Purpose: Sacral agenesis (SA), or caudal regression syndrome, is a congenital malformation of the spine of varying degree of severity. The aim of our study was to identify associated impairments in structure and function of the orthopedic, neurological, cardiopulmonary, genitourinary, and gastrointestinal systems, and to evaluate their impact on function. Methods: This was a retrospective case series analysis of 38 patients with SA. Patients were divided into two groups: SA with myelomeningocele (group 1) and without myelomeningocele (group 2). Between-group comparisons in terms of the features of the SA, impairments in associated systems, impact on gross motor function, need for surgery, and association with prenatal screening and maternal gestational diabetes were evaluated. Results: The majority of comorbidities were orthopedic and neurological in nature. Impairments in sphincter control and independent transferring were more prevalent in group 1, resulting in lower function. Scoliosis, kyphosis, and hip dislocation/subluxation were the most common orthopedic problems, with a higher prevalence of kyphosis in group 1. The requirement for neurosurgery was significantly higher in group 1. Conclusions: Orthopedic and neurological comorbidities are commonly associated with SA and are more prevalent in the presence of a myelomeningocele. As the impairments impact a child’s ability for maximum function, early identification and intervention is required to correct or ameliorate the impairment. Level of Evidence: Level IV.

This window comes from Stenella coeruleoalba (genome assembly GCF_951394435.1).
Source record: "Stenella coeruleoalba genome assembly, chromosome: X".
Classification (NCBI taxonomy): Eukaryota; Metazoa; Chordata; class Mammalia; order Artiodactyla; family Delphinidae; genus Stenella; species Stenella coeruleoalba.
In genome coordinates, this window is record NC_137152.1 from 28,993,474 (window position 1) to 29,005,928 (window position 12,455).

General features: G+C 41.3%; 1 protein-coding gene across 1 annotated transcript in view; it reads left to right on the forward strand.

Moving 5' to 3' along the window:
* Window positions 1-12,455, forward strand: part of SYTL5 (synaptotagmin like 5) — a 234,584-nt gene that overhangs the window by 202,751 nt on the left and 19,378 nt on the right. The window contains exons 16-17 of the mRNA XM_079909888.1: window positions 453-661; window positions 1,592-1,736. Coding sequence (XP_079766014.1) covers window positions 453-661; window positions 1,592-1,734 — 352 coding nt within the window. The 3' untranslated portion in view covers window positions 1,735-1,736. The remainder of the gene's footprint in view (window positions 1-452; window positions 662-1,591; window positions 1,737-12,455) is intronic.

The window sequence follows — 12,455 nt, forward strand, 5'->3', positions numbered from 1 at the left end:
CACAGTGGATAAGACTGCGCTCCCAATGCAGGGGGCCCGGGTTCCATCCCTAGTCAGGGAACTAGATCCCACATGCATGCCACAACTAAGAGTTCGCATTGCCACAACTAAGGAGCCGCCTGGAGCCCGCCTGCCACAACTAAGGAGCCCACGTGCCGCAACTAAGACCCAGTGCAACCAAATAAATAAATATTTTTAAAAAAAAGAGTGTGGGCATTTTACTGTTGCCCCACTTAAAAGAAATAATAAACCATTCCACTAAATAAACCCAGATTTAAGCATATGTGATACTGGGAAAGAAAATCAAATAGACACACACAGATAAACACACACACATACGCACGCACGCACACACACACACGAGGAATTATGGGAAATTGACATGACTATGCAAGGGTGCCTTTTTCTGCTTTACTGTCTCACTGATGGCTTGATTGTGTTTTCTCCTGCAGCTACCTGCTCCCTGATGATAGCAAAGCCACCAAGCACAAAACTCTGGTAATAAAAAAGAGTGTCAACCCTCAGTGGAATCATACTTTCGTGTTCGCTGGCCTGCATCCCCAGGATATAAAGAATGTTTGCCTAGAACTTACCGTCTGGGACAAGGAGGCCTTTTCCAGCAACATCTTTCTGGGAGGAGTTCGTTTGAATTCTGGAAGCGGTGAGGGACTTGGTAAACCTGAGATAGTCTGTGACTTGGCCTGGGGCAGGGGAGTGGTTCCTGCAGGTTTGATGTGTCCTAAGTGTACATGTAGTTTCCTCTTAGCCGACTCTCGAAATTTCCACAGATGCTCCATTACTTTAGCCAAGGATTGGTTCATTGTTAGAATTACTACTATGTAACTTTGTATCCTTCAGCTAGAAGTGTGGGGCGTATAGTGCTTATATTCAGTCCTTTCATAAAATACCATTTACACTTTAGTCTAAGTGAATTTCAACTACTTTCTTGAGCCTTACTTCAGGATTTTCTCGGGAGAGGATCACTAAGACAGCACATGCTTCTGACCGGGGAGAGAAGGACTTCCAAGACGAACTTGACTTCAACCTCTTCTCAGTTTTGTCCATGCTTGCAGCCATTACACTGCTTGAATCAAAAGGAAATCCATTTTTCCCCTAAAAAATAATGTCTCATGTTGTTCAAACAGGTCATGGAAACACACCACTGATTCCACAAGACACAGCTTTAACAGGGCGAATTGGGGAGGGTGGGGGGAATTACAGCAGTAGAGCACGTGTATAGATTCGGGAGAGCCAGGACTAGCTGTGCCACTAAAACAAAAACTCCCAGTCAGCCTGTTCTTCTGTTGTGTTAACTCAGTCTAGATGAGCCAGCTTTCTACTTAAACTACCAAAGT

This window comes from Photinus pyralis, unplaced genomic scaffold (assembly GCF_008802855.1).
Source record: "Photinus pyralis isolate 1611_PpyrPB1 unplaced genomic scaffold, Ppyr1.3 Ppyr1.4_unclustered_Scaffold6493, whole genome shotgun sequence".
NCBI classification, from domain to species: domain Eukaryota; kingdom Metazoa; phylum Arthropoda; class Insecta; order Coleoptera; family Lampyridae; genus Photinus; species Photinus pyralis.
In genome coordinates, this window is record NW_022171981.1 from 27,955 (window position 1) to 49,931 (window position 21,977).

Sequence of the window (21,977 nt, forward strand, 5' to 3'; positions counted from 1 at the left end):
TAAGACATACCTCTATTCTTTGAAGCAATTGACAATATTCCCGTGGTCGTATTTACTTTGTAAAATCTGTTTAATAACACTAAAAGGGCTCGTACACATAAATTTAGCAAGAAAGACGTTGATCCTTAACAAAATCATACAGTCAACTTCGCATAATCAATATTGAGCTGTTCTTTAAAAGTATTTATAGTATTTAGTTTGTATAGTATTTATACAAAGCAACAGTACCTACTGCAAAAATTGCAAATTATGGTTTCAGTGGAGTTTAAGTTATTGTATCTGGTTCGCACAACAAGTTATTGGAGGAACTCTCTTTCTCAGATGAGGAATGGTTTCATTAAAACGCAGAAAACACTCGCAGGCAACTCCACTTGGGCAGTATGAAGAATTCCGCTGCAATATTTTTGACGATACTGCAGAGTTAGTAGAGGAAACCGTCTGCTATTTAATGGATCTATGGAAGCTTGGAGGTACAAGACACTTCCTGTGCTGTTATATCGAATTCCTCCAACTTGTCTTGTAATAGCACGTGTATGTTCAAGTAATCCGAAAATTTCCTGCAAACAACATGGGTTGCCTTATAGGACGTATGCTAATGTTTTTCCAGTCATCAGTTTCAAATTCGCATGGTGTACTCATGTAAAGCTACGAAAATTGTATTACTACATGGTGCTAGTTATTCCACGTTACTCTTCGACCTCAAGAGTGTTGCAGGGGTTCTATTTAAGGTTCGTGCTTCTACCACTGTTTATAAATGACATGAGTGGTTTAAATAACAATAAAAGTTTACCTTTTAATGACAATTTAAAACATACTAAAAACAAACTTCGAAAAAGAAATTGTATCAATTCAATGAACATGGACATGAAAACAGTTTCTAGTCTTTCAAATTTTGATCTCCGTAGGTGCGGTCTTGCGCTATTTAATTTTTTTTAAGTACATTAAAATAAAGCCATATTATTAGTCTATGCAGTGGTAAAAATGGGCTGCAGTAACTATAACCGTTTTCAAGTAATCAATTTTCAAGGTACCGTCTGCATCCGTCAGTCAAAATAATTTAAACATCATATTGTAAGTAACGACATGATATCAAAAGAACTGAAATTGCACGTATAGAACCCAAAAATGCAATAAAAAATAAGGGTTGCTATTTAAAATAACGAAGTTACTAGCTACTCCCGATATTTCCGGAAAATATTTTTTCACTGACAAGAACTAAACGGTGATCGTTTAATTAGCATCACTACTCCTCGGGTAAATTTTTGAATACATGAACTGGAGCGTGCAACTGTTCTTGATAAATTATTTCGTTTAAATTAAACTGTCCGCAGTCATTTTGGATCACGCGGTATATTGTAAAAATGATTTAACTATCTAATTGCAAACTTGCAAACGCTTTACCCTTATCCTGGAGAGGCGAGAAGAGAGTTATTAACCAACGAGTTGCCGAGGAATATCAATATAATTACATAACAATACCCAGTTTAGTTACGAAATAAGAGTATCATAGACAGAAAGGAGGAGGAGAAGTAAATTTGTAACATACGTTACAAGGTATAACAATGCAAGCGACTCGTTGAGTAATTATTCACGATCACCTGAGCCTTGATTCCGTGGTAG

Bibliographical notePublisher Copyright:
© 2016, Springer-Verlag Berlin Heidelberg.
Copyright 2017 Elsevier B.V., All rights reserved.
- Caudal regression syndrome
- Congenital anomaly
- Sacral agenesis
- Spina bifida
- Spinal dysraphism